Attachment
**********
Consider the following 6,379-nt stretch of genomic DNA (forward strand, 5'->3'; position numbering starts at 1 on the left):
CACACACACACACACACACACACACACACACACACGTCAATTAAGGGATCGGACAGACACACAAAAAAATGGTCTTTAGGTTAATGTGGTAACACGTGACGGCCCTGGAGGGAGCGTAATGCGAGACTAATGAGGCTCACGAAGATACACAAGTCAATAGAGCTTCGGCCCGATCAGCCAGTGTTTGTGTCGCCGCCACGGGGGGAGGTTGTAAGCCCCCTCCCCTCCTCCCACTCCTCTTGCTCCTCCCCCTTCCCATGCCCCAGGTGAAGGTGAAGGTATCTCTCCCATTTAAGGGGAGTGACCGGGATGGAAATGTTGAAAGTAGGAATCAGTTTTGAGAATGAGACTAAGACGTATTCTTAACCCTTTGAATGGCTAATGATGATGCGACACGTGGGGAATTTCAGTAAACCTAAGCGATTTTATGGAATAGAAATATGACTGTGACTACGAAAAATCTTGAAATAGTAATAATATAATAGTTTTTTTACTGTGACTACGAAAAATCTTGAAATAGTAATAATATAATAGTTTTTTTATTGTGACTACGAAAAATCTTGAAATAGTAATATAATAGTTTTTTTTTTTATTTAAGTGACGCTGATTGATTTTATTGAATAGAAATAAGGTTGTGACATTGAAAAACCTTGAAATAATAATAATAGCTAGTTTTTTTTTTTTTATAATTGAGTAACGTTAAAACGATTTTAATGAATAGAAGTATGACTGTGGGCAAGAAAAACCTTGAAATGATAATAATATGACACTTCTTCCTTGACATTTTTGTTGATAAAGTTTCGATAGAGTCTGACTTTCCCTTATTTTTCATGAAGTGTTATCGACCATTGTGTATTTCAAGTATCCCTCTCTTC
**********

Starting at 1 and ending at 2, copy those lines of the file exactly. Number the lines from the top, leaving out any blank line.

Consider the following 6,379-nt stretch of genomic DNA (forward strand, 5'->3'; position numbering starts at 1 on the left):
CACACACACACACACACACACACACACACACACACGTCAATTAAGGGATCGGACAGACACACAAAAAAATGGTCTTTAGGTTAATGTGGTAACACGTGACGGCCCTGGAGGGAGCGTAATGCGAGACTAATGAGGCTCACGAAGATACACAAGTCAATAGAGCTTCGGCCCGATCAGCCAGTGTTTGTGTCGCCGCCACGGGGGGAGGTTGTAAGCCCCCTCCCCTCCTCCCACTCCTCTTGCTCCTCCCCCTTCCCATGCCCCAGGTGAAGGTGAAGGTATCTCTCCCATTTAAGGGGAGTGACCGGGATGGAAATGTTGAAAGTAGGAATCAGTTTTGAGAATGAGACTAAGACGTATTCTTAACCCTTTGAATGGCTAATGATGATGCGACACGTGGGGAATTTCAGTAAACCTAAGCGATTTTATGGAATAGAAATATGACTGTGACTACGAAAAATCTTGAAATAGTAATAATATAATAGTTTTTTTACTGTGACTACGAAAAATCTTGAAATAGTAATAATATAATAGTTTTTTTATTGTGACTACGAAAAATCTTGAAATAGTAATATAATAGTTTTTTTTTTTATTTAAGTGACGCTGATTGATTTTATTGAATAGAAATAAGGTTGTGACATTGAAAAACCTTGAAATAATAATAATAGCTAGTTTTTTTTTTTTTATAATTGAGTAACGTTAAAACGATTTTAATGAATAGAAGTATGACTGTGGGCAAGAAAAACCTTGAAATGATAATAATATGACACTTCTTCCTTGACATTTTTGTTGATAAAGTTTCGATAGAGTCTGACTTTCCCTTATTTTTCATGAAGTGTTATCGACCATTGTGTATTTCAAGTATCCCTCTCTTC